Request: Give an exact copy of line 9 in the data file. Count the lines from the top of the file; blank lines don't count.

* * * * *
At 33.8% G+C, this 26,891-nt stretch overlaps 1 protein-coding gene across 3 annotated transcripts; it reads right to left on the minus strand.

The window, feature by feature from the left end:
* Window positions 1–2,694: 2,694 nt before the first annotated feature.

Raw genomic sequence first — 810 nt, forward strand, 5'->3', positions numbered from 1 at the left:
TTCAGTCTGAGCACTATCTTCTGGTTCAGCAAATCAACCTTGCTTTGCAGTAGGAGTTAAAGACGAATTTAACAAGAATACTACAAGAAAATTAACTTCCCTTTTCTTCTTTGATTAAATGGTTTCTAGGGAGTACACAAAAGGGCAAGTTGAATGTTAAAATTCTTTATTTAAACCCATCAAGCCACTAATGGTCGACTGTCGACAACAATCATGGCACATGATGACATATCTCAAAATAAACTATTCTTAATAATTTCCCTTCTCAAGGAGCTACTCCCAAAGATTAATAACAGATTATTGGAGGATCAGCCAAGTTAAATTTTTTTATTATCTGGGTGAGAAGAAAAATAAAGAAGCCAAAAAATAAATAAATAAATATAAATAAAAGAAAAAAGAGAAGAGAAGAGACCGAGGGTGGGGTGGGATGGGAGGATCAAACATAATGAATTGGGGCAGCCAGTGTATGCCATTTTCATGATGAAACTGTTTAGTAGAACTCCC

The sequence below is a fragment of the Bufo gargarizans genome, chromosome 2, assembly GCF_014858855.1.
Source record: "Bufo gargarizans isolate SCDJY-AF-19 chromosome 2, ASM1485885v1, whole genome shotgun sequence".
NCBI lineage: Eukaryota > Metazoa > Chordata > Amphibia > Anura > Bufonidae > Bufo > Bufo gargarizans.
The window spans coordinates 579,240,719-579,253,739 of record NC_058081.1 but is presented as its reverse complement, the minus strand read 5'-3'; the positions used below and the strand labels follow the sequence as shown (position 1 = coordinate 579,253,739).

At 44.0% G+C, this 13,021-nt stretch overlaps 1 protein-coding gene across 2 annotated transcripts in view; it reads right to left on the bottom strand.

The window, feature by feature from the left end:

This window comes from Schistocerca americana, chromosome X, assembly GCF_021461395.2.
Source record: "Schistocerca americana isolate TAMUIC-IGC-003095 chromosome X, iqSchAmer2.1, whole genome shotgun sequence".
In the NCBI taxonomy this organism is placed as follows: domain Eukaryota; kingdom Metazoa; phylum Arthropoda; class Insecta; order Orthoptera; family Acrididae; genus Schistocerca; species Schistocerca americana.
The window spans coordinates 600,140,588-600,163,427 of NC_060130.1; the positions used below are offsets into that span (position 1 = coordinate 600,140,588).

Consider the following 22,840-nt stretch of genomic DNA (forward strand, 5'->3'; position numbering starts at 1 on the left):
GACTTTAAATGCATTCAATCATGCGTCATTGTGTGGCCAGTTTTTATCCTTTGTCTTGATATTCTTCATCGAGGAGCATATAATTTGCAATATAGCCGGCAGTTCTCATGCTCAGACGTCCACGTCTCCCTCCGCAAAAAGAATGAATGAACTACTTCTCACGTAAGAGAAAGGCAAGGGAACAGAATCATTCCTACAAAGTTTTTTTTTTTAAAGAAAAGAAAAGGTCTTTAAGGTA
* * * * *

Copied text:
The window spans coordinates 579,240,719-579,253,739 of record NC_058081.1 but is presented as its reverse complement, the minus strand read 5'-3'; the positions used below and the strand labels follow the sequence as shown (position 1 = coordinate 579,253,739).